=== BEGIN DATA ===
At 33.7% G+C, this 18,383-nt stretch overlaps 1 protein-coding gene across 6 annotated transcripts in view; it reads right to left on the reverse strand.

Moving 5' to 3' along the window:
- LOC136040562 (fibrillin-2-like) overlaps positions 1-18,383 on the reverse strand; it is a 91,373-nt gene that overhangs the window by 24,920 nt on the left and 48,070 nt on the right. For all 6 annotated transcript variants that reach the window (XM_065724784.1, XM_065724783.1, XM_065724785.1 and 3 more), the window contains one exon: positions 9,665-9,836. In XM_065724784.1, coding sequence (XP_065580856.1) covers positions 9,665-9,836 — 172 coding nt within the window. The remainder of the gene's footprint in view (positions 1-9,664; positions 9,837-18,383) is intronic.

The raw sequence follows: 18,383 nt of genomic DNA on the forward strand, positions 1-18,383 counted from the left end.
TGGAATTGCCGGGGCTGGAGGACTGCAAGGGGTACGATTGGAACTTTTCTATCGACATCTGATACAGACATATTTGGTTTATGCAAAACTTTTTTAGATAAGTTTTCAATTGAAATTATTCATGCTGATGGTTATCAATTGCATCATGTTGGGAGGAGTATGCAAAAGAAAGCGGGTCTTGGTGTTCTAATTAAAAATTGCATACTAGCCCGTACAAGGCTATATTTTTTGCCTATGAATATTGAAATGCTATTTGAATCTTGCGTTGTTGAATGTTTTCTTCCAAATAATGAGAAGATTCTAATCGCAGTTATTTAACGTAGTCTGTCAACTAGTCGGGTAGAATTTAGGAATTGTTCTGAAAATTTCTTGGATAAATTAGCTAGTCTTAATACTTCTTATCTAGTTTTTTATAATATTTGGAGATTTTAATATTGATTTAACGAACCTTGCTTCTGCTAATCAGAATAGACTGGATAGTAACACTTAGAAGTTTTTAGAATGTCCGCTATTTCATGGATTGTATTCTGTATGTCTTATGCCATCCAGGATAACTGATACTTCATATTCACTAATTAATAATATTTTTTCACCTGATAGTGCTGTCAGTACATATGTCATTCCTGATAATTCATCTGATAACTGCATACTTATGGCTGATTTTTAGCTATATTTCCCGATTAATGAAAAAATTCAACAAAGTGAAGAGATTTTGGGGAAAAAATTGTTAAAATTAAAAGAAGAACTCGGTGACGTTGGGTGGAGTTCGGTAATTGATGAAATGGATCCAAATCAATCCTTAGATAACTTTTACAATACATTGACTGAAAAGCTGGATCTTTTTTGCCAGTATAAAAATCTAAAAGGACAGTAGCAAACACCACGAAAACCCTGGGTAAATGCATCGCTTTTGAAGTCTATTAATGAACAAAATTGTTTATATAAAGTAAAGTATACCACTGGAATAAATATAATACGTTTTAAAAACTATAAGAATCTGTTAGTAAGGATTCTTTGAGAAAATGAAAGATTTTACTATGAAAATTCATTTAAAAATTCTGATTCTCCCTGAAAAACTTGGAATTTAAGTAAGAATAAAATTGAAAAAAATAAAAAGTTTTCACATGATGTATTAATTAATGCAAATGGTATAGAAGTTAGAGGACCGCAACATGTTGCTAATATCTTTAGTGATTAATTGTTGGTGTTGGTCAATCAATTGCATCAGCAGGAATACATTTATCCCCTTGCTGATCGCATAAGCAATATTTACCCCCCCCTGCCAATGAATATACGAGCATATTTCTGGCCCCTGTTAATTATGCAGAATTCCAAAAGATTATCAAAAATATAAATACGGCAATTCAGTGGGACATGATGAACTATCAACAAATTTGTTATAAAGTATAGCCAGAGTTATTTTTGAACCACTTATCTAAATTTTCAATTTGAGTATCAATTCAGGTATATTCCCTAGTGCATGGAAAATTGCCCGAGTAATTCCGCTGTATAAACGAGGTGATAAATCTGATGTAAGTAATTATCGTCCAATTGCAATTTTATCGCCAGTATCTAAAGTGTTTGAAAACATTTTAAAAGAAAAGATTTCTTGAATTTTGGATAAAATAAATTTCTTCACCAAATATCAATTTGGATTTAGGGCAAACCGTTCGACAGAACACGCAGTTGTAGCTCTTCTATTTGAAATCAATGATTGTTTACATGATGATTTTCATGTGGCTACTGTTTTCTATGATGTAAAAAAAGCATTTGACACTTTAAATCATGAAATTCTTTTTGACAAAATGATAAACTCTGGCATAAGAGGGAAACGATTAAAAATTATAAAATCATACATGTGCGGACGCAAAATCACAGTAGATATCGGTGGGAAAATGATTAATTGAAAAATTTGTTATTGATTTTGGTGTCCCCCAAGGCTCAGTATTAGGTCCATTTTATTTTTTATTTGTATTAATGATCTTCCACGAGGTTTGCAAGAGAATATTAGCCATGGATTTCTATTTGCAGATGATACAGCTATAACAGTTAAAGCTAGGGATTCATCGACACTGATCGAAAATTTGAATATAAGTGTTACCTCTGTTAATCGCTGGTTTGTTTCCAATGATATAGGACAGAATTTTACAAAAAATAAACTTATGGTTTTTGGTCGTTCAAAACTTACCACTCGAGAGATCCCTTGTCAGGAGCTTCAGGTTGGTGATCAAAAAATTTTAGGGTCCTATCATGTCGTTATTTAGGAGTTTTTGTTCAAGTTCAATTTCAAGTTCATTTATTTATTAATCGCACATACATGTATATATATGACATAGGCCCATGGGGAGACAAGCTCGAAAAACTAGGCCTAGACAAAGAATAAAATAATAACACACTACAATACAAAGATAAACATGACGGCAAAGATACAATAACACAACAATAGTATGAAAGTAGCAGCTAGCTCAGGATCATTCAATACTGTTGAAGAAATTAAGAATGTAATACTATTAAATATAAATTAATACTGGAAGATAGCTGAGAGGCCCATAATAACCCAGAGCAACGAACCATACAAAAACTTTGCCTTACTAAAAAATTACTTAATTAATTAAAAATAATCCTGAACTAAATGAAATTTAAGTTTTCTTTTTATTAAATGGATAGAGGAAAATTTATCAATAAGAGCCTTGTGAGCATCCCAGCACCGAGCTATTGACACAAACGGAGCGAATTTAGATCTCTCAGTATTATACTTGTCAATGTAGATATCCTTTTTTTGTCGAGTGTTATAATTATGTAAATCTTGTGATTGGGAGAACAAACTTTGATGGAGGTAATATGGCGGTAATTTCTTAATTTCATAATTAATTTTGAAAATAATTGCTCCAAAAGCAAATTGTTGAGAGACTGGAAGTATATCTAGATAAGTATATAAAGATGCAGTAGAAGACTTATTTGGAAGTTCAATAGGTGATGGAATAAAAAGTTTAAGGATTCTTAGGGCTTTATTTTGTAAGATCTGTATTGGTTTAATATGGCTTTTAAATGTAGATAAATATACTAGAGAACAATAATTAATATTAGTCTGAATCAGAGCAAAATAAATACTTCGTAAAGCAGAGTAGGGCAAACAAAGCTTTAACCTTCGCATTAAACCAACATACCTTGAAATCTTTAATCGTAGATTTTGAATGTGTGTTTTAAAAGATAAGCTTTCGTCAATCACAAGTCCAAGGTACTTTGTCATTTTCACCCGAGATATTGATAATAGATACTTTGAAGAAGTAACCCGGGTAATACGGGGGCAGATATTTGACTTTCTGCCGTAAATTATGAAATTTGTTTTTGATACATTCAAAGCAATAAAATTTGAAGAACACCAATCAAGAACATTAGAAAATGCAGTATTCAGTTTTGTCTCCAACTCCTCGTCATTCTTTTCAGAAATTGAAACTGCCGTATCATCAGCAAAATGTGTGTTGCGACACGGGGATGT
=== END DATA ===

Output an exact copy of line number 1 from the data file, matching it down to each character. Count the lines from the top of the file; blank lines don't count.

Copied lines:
At 33.7% G+C, this 18,383-nt stretch overlaps 1 protein-coding gene across 6 annotated transcripts in view; it reads right to left on the reverse strand.